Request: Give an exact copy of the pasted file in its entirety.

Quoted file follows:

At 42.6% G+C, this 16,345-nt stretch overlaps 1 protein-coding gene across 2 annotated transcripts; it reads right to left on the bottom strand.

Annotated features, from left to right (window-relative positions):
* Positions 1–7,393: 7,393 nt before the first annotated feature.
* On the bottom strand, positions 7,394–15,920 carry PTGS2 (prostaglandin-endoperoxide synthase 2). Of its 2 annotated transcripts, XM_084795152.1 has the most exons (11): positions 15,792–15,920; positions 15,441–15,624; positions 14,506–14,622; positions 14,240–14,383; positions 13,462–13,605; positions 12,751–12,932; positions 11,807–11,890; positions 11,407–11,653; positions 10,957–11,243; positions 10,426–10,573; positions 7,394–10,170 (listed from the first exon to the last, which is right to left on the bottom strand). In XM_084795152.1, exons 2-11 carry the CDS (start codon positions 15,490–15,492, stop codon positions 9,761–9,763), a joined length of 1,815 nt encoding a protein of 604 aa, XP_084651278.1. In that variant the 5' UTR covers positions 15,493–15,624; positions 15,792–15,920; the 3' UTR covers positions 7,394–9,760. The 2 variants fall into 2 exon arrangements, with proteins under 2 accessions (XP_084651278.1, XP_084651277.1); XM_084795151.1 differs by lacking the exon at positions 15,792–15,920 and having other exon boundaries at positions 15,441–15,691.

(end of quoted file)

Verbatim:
At 42.6% G+C, this 16,345-nt stretch overlaps 1 protein-coding gene across 2 annotated transcripts; it reads right to left on the bottom strand.

Annotated features, from left to right (window-relative positions):
* Positions 1–7,393: 7,393 nt before the first annotated feature.
* On the bottom strand, positions 7,394–15,920 carry PTGS2 (prostaglandin-endoperoxide synthase 2). Of its 2 annotated transcripts, XM_084795152.1 has the most exons (11): positions 15,792–15,920; positions 15,441–15,624; positions 14,506–14,622; positions 14,240–14,383; positions 13,462–13,605; positions 12,751–12,932; positions 11,807–11,890; positions 11,407–11,653; positions 10,957–11,243; positions 10,426–10,573; positions 7,394–10,170 (listed from the first exon to the last, which is right to left on the bottom strand). In XM_084795152.1, exons 2-11 carry the CDS (start codon positions 15,490–15,492, stop codon positions 9,761–9,763), a joined length of 1,815 nt encoding a protein of 604 aa, XP_084651278.1. In that variant the 5' UTR covers positions 15,493–15,624; positions 15,792–15,920; the 3' UTR covers positions 7,394–9,760. The 2 variants fall into 2 exon arrangements, with proteins under 2 accessions (XP_084651278.1, XP_084651277.1); XM_084795151.1 differs by lacking the exon at positions 15,792–15,920 and having other exon boundaries at positions 15,441–15,691.